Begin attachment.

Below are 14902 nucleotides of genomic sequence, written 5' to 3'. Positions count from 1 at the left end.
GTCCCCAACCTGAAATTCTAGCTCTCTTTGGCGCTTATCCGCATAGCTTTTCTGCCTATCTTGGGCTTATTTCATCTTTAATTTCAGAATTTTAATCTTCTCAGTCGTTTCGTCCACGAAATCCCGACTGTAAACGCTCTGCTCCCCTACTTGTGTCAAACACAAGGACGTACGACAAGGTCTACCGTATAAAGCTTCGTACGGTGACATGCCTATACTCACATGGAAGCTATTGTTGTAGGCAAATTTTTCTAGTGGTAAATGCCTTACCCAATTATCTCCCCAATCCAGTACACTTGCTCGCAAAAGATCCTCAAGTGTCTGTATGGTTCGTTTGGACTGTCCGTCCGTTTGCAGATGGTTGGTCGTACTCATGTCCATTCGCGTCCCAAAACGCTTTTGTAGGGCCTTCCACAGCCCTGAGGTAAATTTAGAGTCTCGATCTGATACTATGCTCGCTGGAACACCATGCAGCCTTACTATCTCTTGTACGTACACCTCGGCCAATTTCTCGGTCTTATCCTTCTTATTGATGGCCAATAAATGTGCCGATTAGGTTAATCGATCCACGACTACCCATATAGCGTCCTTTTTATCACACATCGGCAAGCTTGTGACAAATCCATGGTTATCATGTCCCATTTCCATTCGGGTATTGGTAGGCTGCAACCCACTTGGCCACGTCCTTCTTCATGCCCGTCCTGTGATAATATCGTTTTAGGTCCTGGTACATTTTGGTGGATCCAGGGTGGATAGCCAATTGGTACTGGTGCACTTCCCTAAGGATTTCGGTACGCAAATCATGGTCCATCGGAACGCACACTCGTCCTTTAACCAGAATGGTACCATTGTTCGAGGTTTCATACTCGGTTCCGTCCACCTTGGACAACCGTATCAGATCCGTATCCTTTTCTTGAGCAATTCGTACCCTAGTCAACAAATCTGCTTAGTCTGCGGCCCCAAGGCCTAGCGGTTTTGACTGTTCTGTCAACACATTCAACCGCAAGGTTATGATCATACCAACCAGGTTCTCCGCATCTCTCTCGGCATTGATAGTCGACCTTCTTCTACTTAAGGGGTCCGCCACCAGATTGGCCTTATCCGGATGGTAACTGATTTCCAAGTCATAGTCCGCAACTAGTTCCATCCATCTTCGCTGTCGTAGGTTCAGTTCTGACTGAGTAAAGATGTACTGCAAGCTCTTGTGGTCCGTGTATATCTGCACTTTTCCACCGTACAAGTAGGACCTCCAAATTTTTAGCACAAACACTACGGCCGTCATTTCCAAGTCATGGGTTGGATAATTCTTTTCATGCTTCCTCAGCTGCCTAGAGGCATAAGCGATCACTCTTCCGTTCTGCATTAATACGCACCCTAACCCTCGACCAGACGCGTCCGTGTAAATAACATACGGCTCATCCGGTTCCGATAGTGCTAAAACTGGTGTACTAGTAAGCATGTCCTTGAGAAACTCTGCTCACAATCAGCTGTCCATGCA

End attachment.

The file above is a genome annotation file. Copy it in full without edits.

Below are 14902 nucleotides of genomic sequence, written 5' to 3'. Positions count from 1 at the left end.
GTCCCCAACCTGAAATTCTAGCTCTCTTTGGCGCTTATCCGCATAGCTTTTCTGCCTATCTTGGGCTTATTTCATCTTTAATTTCAGAATTTTAATCTTCTCAGTCGTTTCGTCCACGAAATCCCGACTGTAAACGCTCTGCTCCCCTACTTGTGTCAAACACAAGGACGTACGACAAGGTCTACCGTATAAAGCTTCGTACGGTGACATGCCTATACTCACATGGAAGCTATTGTTGTAGGCAAATTTTTCTAGTGGTAAATGCCTTACCCAATTATCTCCCCAATCCAGTACACTTGCTCGCAAAAGATCCTCAAGTGTCTGTATGGTTCGTTTGGACTGTCCGTCCGTTTGCAGATGGTTGGTCGTACTCATGTCCATTCGCGTCCCAAAACGCTTTTGTAGGGCCTTCCACAGCCCTGAGGTAAATTTAGAGTCTCGATCTGATACTATGCTCGCTGGAACACCATGCAGCCTTACTATCTCTTGTACGTACACCTCGGCCAATTTCTCGGTCTTATCCTTCTTATTGATGGCCAATAAATGTGCCGATTAGGTTAATCGATCCACGACTACCCATATAGCGTCCTTTTTATCACACATCGGCAAGCTTGTGACAAATCCATGGTTATCATGTCCCATTTCCATTCGGGTATTGGTAGGCTGCAACCCACTTGGCCACGTCCTTCTTCATGCCCGTCCTGTGATAATATCGTTTTAGGTCCTGGTACATTTTGGTGGATCCAGGGTGGATAGCCAATTGGTACTGGTGCACTTCCCTAAGGATTTCGGTACGCAAATCATGGTCCATCGGAACGCACACTCGTCCTTTAACCAGAATGGTACCATTGTTCGAGGTTTCATACTCGGTTCCGTCCACCTTGGACAACCGTATCAGATCCGTATCCTTTTCTTGAGCAATTCGTACCCTAGTCAACAAATCTGCTTAGTCTGCGGCCCCAAGGCCTAGCGGTTTTGACTGTTCTGTCAACACATTCAACCGCAAGGTTATGATCATACCAACCAGGTTCTCCGCATCTCTCTCGGCATTGATAGTCGACCTTCTTCTACTTAAGGGGTCCGCCACCAGATTGGCCTTATCCGGATGGTAACTGATTTCCAAGTCATAGTCCGCAACTAGTTCCATCCATCTTCGCTGTCGTAGGTTCAGTTCTGACTGAGTAAAGATGTACTGCAAGCTCTTGTGGTCCGTGTATATCTGCACTTTTCCACCGTACAAGTAGGACCTCCAAATTTTTAGCACAAACACTACGGCCGTCATTTCCAAGTCATGGGTTGGATAATTCTTTTCATGCTTCCTCAGCTGCCTAGAGGCATAAGCGATCACTCTTCCGTTCTGCATTAATACGCACCCTAACCCTCGACCAGACGCGTCCGTGTAAATAACATACGGCTCATCCGGTTCCGATAGTGCTAAAACTGGTGTACTAGTAAGCATGTCCTTGAGAAACTCTGCTCACAATCAGCTGTCCATGCA